OBAMA NEEDS TO WIN THREE ELECTIONS. RIGHT NOW, HE'S PROBABLY LOSING TWO.
On the one hand, President Obama seems to be on course to win the Electoral College -- Pollster gives him 271 electoral votes right now, Intrade has him with a 63.4% chance of victory as I type, Nate Silver has him at 73.1%. On the other hand, he's down 1 in the new ABC/Washington Post tracking poll, down 5 according to Gallup, and trailing Mitt Romney by a point or so in popular-vote poll averages.
Does that matter? I think it might matter for the next four years.
I think Obama will win the Electoral College. I can spell out a scenario in which the right then steals the election (by persuading us that 2000 is irrelevant to now, by hypocritically demanding that "the will of the people" be obeyed, by digging into the pasts of obscure electors). But it's not clear that will happen, and maybe it's the kind of thing that even the right-wing noise machine can't pull off.
Nevertheless, if Obama wins a second term in a split election, the media will treat him as a loser who backed into office and doesn't really deserve to be there. That wouldn't be true for Romney if he won the presidency this way, because the press has now decided it likes him more than Obama, and because, well, he's Republican Daddy -- just like George W. Bush twelve years ago. Oh, sure, if Romney somehow wins this way, the press will ask him, very politely, to live up to the tone of his debate appearances and govern from the center -- but if he then charges hard to the right, the press will just sit back and speak with awe of his "bold" moves.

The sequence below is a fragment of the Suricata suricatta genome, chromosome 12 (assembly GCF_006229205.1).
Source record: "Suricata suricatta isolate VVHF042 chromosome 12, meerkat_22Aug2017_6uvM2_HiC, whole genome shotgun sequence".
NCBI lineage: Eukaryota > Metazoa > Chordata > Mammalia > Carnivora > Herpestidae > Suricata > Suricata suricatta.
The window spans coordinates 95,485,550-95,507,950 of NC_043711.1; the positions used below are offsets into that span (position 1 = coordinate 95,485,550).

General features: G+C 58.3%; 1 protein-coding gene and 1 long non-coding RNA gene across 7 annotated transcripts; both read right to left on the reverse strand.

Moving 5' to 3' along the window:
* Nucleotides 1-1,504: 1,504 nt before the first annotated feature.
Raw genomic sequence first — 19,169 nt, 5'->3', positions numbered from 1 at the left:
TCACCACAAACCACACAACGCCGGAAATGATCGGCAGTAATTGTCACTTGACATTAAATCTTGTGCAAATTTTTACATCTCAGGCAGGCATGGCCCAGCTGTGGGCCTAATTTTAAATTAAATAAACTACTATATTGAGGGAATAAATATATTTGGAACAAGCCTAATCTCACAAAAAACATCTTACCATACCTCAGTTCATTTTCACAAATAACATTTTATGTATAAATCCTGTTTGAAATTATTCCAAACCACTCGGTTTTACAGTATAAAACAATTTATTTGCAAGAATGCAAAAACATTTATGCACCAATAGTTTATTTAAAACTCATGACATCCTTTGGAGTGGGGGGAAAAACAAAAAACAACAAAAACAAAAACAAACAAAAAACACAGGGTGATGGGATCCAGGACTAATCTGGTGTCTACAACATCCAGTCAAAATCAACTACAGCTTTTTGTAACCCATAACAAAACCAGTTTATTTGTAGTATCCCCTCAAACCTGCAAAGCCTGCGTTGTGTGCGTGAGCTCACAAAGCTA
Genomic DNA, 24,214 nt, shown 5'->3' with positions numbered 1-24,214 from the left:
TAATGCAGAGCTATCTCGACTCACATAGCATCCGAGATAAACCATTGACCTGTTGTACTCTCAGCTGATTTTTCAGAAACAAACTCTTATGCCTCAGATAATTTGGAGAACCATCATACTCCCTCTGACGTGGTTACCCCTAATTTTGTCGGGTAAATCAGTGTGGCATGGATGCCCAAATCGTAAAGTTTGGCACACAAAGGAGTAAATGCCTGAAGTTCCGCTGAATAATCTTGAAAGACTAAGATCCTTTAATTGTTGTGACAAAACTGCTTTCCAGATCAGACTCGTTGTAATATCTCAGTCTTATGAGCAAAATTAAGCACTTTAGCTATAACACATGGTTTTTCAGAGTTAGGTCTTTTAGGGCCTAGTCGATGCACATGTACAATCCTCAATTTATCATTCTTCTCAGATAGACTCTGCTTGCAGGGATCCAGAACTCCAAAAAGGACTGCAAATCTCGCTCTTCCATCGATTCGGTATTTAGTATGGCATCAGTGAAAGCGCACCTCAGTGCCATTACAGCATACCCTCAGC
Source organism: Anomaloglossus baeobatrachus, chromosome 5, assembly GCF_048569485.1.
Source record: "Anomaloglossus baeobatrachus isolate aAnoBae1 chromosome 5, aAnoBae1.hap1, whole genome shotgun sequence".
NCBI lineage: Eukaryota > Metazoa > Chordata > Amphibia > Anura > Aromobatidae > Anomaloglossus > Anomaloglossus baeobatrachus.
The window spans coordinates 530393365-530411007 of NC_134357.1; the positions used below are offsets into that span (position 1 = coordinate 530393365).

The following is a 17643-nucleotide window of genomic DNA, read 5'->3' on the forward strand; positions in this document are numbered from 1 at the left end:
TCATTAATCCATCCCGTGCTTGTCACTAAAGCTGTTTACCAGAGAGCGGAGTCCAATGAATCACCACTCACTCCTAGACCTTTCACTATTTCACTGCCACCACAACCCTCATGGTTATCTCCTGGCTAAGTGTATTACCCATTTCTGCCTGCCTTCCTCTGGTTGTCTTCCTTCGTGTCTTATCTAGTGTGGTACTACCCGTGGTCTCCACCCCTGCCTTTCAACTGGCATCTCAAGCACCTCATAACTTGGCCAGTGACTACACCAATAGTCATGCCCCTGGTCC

The press, treating a split Obama victory as a loss, will demand that he tack right in response to the circumstances of his win. This is what Obama will face going into his second term.
So Romney just has to win the Electoral College. Obama really needs to win the Electoral College and the popular vote so that he can have a third victory -- victory over a press that will tell us he's not really president, or at least he shouldn't be (a meme that will drive public opinion).
The press right now is parroting Romney talking points about the lack of an Obama second-term vision. It doesn't matter that, as Paul Krugman says, Romney's "vision" is threadbare and empty, and Obama's is more substantial and reality-based. Obama isn't really getting across the notion that he has ideas for the future.
Part of this stems from the way he's running his campaign. I really, really understand why he's touting early voting and going on Leno and putting out Lena Dunham ads and so on -- he's trying to drum up turnout among groups that aren't seen as likely to vote (non-whites, "waitress moms," young people). That granular approach will probably get him to 270 electoral votes. It might get him to 50.0001% of the popular vote -- though I wonder.
In the last days of the campaign, I think he should strike more of a balance between these voting-bloc moves and bigger, broader pronouncements of a "vision." Doing that might impress the sorts of voters regarded by pollsters as likely to vote, and thus give Obama a slight uptick in the likely-voter polls. It also might get the press off his back.
I'm not saying he should abandon the segmented appeals. But he should go big, too. Maybe then he can win all the races in November.